Online Timer

These tips for containing the crazy work well for my own personal work style and help me to be a more calm, productive, and focused leader.

Share with us your tips to contain the crazy, increase productivity, and reduce stress. No matter how unique they may be, please share! What works for you?

A Much-Needed Time of Rest

It has been a while since I’ve taken time off for a vacation (or “staycation” in my case, since I’m really a homebody).  However, I’ll be taking some time off starting next week.  I am quite giddy as I’m watching the clock counting down to the end of business today.  I can’t wait to leave my responsibilities behind!

After reading that, you might be thinking that I hate my job or my work environment or my coworkers (or all of the above).  It’s actually quite the opposite.  I have a great job where I’m challenged on a regular basis.  My company has the greatest culture out of any company where I’ve previously worked.  My coworkers are all more like family than simple associates, and I know that if I’m in trouble or need support, I can always rely on them.

However, even though I appreciate all of these aspects, I’m burnt out.  I feel mentally exhausted.    I’ve lost some of that passion I’ve carried with me in the past.

Being challenged at work is a great thing.  It leads to both personal and professional growth.  However, it’s also a cause of stress.  When you’re challenged over and over again without any breaks, it’s like someone has access to your personal stress button and they’re trying to break it by stomping on it repeatedly.  

For others out there, maybe challenges aren’t the problem.  Maybe it’s a lack of challenges, or perhaps doing the same routine day-in and day-out.  Whatever the source, all of us eventually get exhausted and need to get away from work in order to recharge our batteries.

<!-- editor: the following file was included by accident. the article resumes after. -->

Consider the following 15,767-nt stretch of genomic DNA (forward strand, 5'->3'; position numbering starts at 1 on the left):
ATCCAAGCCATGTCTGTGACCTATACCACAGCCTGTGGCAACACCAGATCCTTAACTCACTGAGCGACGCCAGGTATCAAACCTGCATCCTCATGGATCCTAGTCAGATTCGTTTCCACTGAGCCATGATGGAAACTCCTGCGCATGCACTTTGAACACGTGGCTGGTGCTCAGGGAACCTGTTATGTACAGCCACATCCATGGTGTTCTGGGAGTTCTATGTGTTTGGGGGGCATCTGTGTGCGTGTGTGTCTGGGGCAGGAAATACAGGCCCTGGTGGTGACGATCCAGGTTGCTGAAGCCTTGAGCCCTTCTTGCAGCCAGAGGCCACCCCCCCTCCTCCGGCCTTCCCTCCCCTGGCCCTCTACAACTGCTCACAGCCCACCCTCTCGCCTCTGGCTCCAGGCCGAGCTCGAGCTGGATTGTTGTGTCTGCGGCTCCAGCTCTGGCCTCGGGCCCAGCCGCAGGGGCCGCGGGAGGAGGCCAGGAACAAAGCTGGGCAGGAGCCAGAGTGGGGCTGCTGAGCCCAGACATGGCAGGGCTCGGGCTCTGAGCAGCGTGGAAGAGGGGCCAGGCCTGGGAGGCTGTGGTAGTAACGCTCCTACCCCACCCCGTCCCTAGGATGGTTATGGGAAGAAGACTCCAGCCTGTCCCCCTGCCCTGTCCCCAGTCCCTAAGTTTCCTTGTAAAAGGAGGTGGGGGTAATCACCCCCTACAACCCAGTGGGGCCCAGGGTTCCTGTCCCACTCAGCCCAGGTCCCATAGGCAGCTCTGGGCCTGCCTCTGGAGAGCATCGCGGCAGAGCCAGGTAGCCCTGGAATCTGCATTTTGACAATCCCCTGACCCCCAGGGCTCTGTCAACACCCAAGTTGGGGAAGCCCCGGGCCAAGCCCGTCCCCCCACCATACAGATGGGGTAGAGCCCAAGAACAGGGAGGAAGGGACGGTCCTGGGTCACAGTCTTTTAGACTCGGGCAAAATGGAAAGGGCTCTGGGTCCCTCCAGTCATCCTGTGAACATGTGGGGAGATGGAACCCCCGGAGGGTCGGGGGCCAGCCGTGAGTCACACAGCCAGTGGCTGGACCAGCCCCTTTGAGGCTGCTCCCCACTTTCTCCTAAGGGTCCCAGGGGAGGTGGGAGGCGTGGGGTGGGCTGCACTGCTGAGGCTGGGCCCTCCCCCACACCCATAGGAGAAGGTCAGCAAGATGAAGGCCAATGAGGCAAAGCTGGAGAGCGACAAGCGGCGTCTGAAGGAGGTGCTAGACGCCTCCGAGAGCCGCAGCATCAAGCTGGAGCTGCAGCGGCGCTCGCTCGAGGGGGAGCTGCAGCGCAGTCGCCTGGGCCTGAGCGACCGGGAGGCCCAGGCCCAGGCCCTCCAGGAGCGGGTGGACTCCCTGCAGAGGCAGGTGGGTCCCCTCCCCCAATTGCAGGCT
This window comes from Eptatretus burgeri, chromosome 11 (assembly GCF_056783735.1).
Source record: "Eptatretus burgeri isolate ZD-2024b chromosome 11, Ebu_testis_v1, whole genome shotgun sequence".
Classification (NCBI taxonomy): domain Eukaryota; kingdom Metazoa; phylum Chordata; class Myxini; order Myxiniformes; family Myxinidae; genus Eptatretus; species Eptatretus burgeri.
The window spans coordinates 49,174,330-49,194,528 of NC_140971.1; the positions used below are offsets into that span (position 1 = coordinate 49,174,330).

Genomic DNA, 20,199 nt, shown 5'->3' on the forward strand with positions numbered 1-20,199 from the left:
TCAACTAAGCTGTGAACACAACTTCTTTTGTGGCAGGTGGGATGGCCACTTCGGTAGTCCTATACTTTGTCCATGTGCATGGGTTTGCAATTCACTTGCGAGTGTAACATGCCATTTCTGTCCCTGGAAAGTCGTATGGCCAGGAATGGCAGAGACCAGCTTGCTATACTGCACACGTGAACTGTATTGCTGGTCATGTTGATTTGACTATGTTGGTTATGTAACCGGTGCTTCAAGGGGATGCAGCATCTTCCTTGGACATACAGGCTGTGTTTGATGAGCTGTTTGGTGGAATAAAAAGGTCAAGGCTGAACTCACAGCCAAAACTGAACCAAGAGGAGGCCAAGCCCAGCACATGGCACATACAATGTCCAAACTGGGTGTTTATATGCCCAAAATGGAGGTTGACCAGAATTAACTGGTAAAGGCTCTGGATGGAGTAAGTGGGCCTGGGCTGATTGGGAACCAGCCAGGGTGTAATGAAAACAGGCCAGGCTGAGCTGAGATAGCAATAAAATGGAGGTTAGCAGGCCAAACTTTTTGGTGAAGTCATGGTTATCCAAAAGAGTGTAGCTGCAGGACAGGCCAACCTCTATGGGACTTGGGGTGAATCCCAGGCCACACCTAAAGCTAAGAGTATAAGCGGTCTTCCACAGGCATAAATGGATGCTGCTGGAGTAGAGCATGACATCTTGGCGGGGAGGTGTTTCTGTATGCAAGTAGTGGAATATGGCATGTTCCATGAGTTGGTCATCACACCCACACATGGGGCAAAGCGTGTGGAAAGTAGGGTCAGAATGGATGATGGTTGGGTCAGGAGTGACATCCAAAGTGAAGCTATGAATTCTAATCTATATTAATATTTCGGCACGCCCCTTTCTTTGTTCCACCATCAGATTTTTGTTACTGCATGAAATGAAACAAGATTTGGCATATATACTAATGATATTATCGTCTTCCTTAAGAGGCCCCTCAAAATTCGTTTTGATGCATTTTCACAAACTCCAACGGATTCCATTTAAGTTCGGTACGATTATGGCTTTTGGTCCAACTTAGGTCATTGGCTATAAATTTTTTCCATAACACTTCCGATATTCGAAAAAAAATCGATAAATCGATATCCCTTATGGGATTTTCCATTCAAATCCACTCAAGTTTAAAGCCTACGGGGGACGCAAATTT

Various studies have shown that vacations allow workers to come back to the office feeling refreshed and more productive.  Confused.com compiled statistics from some of these studies and listed additional benefits of vacation, such as having a better feeling about life, or longer life expectancy in certain individuals.  

Unfortunately, not everyone has vacation time through their employers since it is not mandated by the federal government here in the United States.  Some businesses simply deny their employees this benefit. 

I have not personally seen a business do this, but I did have a friend who was denied paid time off for the first two years of their employment.  To think about working for 2 years without a break seems crazy.  They even admitted to me that they were not feeling engaged by the end of that 2-year span until they were able to take some time away from they office.

What amazes me the most is that for those of us who are fortunate enough to receive paid time off in the US, the average American worker does not use all of their vacation time each year.  According to a study by Expedia, the average number of vacation days provided each year is 14, yet only 12 of those days are typically taken.   It’s a shame because those vacation days are meant to be used and not stockpiled.

It doesn’t matter if you’re someone who is head-over-heels in love with their job, or someone just in it for the paycheck.  If you’re one of those individuals who does not use all of their vacation time, use it up!  You need that time away for your own mental health.  You’ll feel better about yourself and about your work.

Leave your comments!

%d bloggers like this: